The thin lean line

Click to follow
The Independent Online
CALVIN KLEIN is the mega brand designer whose marketing skills are second to none and whose name and knickers are known the world over.

So if he sees the future in shades of white and off-white, who are we to argue? The collection he showed Friday night in New York was all about texture and shape, since colours were kept to a bare minimum. Klein is fanatical in his pursuit of flawlessness. The clothes in his collections have been reduced and distilled so that nothing jars with their purity. Hence, a long, lean shirt-dress - the best so far at the New York shows, which have been flagging them as the dress of the season - is devoid of detail apart from the tiny buttons at the neck.

The same principle applies to his spring/summer trousers - wide and straight with flat envelope pockets - and his jackets - slim-fitting and soft- shouldered. There are no gimmicks or fuss with Klein's clothes or accessories. The new season's white snakeskin clutch bag on a strap has a simple silver fastener and is no bigger or smaller than it needs to be.

The most frivolous design he is offering for spring/summer 2000 is a cluster of semi-transparent dresses, beaded with a grid pattern, that come with their own modesty-preserving silk-georgette slips.

This just goes to show that Klein remains a devout realist where form follows function. Since 1968, in more than 60 runway presentations, unwearable outfits have been scarcer than a wonky hemline.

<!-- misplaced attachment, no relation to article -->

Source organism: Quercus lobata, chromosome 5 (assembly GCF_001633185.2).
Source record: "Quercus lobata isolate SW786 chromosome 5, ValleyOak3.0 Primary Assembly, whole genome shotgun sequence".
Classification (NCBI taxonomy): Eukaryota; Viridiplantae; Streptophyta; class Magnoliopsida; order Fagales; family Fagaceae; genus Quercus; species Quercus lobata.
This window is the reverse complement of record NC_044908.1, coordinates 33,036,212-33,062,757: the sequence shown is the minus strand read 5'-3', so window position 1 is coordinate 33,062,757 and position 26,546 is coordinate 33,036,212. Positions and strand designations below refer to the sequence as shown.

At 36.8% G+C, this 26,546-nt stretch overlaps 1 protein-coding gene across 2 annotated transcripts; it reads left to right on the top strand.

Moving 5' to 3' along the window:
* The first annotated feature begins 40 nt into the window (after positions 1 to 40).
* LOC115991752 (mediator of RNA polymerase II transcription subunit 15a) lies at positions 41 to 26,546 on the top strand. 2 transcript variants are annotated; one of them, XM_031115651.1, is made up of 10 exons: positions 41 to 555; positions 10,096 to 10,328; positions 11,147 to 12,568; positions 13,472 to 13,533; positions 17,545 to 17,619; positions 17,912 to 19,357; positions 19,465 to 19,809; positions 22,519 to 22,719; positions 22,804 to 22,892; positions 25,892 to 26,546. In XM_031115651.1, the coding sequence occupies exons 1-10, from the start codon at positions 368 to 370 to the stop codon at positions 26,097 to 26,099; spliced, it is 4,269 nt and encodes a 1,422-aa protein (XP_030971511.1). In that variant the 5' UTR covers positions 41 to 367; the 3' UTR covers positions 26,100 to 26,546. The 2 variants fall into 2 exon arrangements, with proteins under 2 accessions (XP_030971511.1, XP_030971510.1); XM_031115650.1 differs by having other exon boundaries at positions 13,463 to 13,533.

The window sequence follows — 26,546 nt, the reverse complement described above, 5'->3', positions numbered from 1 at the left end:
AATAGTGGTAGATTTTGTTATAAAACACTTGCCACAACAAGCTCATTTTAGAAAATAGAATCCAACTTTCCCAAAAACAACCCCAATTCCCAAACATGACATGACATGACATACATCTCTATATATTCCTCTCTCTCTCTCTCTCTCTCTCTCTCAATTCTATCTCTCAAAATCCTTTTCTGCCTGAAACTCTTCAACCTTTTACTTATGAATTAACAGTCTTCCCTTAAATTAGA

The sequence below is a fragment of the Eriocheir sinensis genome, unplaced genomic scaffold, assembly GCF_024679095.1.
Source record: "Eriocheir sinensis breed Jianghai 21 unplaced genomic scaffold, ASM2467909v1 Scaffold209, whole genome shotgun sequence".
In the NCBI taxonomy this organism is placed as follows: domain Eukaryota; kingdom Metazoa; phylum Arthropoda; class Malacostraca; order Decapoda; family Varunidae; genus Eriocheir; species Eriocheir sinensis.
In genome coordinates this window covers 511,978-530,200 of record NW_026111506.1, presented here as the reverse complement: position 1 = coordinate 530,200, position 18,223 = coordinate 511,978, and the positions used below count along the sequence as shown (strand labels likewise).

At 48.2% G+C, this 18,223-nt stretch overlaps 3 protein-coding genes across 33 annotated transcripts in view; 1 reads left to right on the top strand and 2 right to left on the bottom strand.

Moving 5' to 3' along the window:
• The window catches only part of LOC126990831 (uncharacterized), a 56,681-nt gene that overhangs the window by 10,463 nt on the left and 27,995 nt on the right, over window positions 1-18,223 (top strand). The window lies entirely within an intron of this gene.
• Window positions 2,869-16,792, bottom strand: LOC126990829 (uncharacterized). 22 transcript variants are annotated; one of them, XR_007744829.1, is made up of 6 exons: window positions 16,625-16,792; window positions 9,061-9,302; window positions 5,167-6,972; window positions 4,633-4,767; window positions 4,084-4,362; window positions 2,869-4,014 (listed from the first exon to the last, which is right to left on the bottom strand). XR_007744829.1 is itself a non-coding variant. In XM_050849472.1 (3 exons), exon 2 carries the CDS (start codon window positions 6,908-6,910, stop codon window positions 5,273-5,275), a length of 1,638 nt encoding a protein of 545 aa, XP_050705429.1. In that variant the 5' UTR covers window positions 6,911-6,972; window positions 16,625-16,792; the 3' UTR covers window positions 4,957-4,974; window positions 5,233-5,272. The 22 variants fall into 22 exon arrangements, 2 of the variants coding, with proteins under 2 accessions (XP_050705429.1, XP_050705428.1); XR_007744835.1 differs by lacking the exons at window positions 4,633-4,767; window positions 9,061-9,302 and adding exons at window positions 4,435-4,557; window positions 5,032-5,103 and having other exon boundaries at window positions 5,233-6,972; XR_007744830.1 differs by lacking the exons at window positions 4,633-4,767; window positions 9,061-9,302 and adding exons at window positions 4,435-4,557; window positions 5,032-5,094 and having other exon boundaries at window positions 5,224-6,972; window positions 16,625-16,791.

Just as few gimmicks were on display when Donna Karan showed her spring/summer 2000 collection in New York the same day. The 51-year-old designer who has said that "you've gotta accent your positive, delete your negative", still bases her designs on this theory. That, along with the fact that she has an incredible knack for knowing what women want, has made her a favourite with working women the world over.

What has been set out so clearly by the American designers, and not least by Karan, is that modern clothes are all about soft, light and structureless pieces. Karan's latest vision was clear from the start, as her first batch of dresses in the finest navy jersey was sent down the runway. If that doesn't sound like an exciting opener, it wasn't meant to be. They were simple, chic and quietly sexy dresses, but above all seriously flattering, skimming the hips, drawing in at the waist and flaring gently to just below the knee.

Karan is besotted by luxurious fabrics - paper-fine leathers and butter- soft suedes - cut into skinny cardigan jackets and cigarette-shaped trousers.

The final line-up of long, fluttering chiffon dresses in pale fruity colours, some with halter-necks and trains, others with asymmetric necklines or plunging front and back scoops, were glamorous enough, although only a very brave, tall, thin, young model could get away with these gauzy veils. Ironically, the hit of the collection was a black silk organza kimono-inspired top, worn with narrow trousers and steep heels - a piece that any shape or age could wear.